The third part (Psalm 17:13-15) renews the cry for deliverance, and unites the points of view of the preceding parts in inverted order, describing first the enemies and then the psalmist, but with these significant differences, the fruits of his communion with God, that now the former are painted, not in their fierceness, but in their transitory, attachments and low delights, and that the latter does not bemoan his own helplessness nor build on his own integrity, but feeds his soul on his confidence of the vision of God and the satisfaction which it will bring. The smoke clouds that rolled in the former parts have caught fire and one clear shoot of flame aspires heavenward. He who makes his needs known to God gains for immediate answer "the peace of God which passeth understanding," and can wait God’s time for the rest. The crouching lion is still ready to spring; but the psalmist hides himself behind God, whom he asks to face the brute and make him grovel at his feet "Make him bow down," the same word used for a lion couchant in Genesis 49:9 and Numbers 24:9. The rendering of Psalm 17:13 b, "the wicked, who is Thy sword," introduces an irrelevant thought; and it is better to regard the sword as God’s weapon that slays the crouching wild beast. The excessive length of Psalm 17:14 and the entirely pleonastic "from men (by) Thy hand, O Lord," suggest textual corruption. The thought runs more smoothly, though not altogether clearly, if these words are omitted. There remains a penetrating characterisation of the enemy in the sensuous limitations and mistaken aims of his godless being, which may be satiated with low delights, but never satisfied, and has to leave them all at last. He is no longer dreaded, but pitied. His prayer has cleared the psalmist’s eyes and lifted him high enough to see his foes as they are. They are "men of the world," belonging, by the set of their lives, to a transitory order of things - an anticipation of New Testament language about "the children of this world." "Their portion is in [this] life," while the psalmist’s is God. {Psalm 16:5} They have chosen to have their good things in their lifetime. Hopes, desires, aims, tastes, are all confined within the narrow bounds of time and sense, than which there can be no greater folly. Such limitation will often seem to succeed, for low aims are easily reached; and God sometimes lets men have their fill of the goods at which their perverted choice clutches. But even so the choice is madness and misery, for the man, gorged with worldly good, has yet to leave it, however unwilling to loosen his hold. He cannot use his goods; and it is no comfort to him, sent away naked into darkness of death, that his descendants revel in what was his.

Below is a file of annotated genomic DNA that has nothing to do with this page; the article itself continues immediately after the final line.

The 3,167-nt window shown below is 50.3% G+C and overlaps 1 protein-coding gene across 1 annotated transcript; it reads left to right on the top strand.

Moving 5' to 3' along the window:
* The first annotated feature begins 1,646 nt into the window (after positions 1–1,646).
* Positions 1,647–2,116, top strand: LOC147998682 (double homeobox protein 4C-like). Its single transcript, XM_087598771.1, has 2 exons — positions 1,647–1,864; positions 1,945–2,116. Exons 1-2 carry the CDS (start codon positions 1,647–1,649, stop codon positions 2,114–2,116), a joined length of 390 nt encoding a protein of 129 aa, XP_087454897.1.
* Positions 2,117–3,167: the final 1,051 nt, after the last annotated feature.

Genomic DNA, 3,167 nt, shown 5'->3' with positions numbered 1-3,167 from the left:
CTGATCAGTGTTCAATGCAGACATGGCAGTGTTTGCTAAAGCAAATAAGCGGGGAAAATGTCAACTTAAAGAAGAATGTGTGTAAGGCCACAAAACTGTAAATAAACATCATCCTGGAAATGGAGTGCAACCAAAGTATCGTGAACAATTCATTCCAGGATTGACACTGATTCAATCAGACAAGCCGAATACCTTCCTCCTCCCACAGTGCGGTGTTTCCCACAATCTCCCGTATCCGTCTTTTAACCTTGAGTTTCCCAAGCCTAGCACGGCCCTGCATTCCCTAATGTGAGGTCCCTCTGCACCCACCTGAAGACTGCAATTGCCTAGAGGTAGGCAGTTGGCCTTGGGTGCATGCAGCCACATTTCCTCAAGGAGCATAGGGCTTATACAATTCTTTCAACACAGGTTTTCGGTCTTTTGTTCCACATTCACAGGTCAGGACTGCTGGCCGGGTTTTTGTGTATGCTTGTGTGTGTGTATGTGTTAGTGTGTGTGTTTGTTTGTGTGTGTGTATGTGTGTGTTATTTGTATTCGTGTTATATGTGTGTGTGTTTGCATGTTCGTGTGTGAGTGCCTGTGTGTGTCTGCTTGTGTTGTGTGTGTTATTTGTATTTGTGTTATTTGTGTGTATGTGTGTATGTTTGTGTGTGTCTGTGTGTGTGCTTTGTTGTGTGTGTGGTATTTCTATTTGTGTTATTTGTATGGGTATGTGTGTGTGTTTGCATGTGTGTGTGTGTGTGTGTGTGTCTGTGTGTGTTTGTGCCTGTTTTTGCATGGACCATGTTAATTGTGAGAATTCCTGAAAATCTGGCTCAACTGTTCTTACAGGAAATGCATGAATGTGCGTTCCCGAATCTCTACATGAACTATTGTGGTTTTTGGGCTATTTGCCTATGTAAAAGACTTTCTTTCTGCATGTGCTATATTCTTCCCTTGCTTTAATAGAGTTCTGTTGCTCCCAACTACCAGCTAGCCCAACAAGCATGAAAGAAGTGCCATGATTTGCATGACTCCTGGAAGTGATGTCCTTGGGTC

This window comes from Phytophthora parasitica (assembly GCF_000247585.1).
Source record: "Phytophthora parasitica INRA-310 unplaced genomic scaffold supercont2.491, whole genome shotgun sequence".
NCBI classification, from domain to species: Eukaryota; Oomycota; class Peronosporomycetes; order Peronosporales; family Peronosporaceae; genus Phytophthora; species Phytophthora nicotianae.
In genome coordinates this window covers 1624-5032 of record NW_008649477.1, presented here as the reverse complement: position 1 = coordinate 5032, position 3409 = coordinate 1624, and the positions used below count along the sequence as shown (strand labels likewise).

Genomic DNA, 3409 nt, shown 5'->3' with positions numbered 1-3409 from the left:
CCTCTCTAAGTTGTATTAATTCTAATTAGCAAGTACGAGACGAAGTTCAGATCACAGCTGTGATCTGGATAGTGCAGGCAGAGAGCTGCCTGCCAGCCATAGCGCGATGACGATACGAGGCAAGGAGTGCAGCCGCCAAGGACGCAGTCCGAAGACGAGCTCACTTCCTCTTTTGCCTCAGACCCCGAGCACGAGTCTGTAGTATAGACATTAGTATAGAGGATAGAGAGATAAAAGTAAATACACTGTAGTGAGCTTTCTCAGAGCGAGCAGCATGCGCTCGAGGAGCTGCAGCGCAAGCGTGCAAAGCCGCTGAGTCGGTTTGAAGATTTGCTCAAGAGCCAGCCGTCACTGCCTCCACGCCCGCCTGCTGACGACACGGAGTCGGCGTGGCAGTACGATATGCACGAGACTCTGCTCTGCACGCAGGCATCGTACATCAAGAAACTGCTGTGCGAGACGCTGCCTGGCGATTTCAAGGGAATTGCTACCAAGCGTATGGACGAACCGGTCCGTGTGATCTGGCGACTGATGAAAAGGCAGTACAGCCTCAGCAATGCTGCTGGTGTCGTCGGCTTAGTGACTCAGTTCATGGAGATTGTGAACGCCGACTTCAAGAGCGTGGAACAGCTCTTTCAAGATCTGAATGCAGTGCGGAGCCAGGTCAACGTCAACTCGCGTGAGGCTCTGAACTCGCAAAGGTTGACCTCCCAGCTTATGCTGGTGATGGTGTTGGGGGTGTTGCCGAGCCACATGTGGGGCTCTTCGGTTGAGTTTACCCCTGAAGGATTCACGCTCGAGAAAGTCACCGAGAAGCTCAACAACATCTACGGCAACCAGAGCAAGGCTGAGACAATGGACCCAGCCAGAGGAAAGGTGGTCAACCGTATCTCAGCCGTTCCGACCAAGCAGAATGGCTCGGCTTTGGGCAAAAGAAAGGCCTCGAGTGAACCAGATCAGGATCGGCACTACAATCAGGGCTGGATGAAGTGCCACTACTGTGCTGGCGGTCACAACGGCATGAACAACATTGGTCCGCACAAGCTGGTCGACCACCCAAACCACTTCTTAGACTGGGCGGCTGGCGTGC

How different the contrasted conditions of the hunted psalmist and his enemies look when the light of such thoughts streams on them! The helpless victim towers above his persecutors, for his desires go up to Him who abides and saturates with His blessed fulness the heart that aspires to Him. Terrors vanish; foes are forgotten; every other wish is swallowed up in one, which is a confidence as well as a desire. The psalmist neither grudges, nor is perplexed by, the prosperity of the wicked. The mysteries of men’s earthly lot puzzle those who stand at a lower elevation; but they do not disturb the soul on these supreme heights of mystic devotion, where God is seen to be the only good, and the hungry heart is filled with Him.

Assuredly the psalmist’s closing expectation embodies the one contrast worth notice: that between the present gross and partial satisfactions of sense-bound lives and the calm, permanent, full delights of communion with God. But does he limit his hopes to such "hours of high communion with the living God" as may be ours, even while the foe rings us round and earth holds us down? Possibly so, but it is difficult to find a worthy meaning for "when I awake" unless it be from the sleep of death. Possibly, too, the allusion to the men of the world as "leaving their substance" makes the reference to a future beatific vision more likely. Death is to them the stripping off of their chosen portion; it is to him whose portion is God the fuller possession of all that he loves and desires. Cheyne ("Orig. of Psalt.," p. 407) regards the awaking as that from the sleep of the intermediate state by "the passing of the soul into a resurrection body." He is led to the recognition of the doctrine of the resurrection here by his theory of the late date of the psalm and the influence of Zoroastrianism on it. But it is not necessary to suppose an allusion to the resurrection. Rather the psalmist’s confidence is the offspring of his profound consciousness of present communion, and we see here the very process by which a devout man, in the absence of a clear revelation of the future, reached up to a conclusion to which he was led by his experience of the inmost reality of friendship with God. The impotence of death on the relation of the devout soul to God is a postulate of faith, whether formulated as an article of faith or not. Probably the psalmist had no clear conception of a future life; but certainly he had a distinct assurance of it, because he felt that the very "sweetness" of present fellowship with God "yielded proof that it was born for immortality."